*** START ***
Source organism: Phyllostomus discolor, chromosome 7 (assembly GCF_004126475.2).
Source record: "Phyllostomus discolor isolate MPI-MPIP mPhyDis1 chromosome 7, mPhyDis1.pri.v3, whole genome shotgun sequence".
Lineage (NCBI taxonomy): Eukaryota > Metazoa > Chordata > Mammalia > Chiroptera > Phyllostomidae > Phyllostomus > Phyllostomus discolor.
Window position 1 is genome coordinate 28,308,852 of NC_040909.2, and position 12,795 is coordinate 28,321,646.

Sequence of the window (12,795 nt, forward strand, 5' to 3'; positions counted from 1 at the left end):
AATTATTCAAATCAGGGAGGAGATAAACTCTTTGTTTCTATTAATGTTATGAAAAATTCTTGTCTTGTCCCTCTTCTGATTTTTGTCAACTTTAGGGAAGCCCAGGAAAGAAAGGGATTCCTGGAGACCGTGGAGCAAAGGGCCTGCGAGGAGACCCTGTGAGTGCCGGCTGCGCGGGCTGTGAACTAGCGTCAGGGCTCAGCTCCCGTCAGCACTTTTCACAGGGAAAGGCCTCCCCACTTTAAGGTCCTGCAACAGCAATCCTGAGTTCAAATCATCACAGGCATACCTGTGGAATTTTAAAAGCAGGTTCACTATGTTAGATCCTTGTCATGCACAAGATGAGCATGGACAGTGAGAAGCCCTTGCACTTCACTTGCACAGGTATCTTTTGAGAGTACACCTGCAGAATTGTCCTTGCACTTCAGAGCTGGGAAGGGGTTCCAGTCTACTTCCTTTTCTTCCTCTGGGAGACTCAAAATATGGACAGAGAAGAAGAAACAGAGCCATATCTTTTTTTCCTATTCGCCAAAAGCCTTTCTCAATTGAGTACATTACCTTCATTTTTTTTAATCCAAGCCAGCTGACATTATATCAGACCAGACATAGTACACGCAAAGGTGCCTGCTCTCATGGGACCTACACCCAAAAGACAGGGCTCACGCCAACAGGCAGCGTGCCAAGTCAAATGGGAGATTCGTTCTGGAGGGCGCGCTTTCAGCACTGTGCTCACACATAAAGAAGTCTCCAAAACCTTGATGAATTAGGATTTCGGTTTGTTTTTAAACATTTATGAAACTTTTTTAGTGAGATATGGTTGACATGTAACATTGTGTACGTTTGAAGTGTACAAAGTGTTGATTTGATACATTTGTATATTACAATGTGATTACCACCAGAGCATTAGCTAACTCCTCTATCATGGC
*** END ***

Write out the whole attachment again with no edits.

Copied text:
Source organism: Phyllostomus discolor, chromosome 7 (assembly GCF_004126475.2).
Source record: "Phyllostomus discolor isolate MPI-MPIP mPhyDis1 chromosome 7, mPhyDis1.pri.v3, whole genome shotgun sequence".
Lineage (NCBI taxonomy): Eukaryota > Metazoa > Chordata > Mammalia > Chiroptera > Phyllostomidae > Phyllostomus > Phyllostomus discolor.
Window position 1 is genome coordinate 28,308,852 of NC_040909.2, and position 12,795 is coordinate 28,321,646.

Sequence of the window (12,795 nt, forward strand, 5' to 3'; positions counted from 1 at the left end):
AATTATTCAAATCAGGGAGGAGATAAACTCTTTGTTTCTATTAATGTTATGAAAAATTCTTGTCTTGTCCCTCTTCTGATTTTTGTCAACTTTAGGGAAGCCCAGGAAAGAAAGGGATTCCTGGAGACCGTGGAGCAAAGGGCCTGCGAGGAGACCCTGTGAGTGCCGGCTGCGCGGGCTGTGAACTAGCGTCAGGGCTCAGCTCCCGTCAGCACTTTTCACAGGGAAAGGCCTCCCCACTTTAAGGTCCTGCAACAGCAATCCTGAGTTCAAATCATCACAGGCATACCTGTGGAATTTTAAAAGCAGGTTCACTATGTTAGATCCTTGTCATGCACAAGATGAGCATGGACAGTGAGAAGCCCTTGCACTTCACTTGCACAGGTATCTTTTGAGAGTACACCTGCAGAATTGTCCTTGCACTTCAGAGCTGGGAAGGGGTTCCAGTCTACTTCCTTTTCTTCCTCTGGGAGACTCAAAATATGGACAGAGAAGAAGAAACAGAGCCATATCTTTTTTTCCTATTCGCCAAAAGCCTTTCTCAATTGAGTACATTACCTTCATTTTTTTTAATCCAAGCCAGCTGACATTATATCAGACCAGACATAGTACACGCAAAGGTGCCTGCTCTCATGGGACCTACACCCAAAAGACAGGGCTCACGCCAACAGGCAGCGTGCCAAGTCAAATGGGAGATTCGTTCTGGAGGGCGCGCTTTCAGCACTGTGCTCACACATAAAGAAGTCTCCAAAACCTTGATGAATTAGGATTTCGGTTTGTTTTTAAACATTTATGAAACTTTTTTAGTGAGATATGGTTGACATGTAACATTGTGTACGTTTGAAGTGTACAAAGTGTTGATTTGATACATTTGTATATTACAATGTGATTACCACCAGAGCATTAGCTAACTCCTCTATCATGGC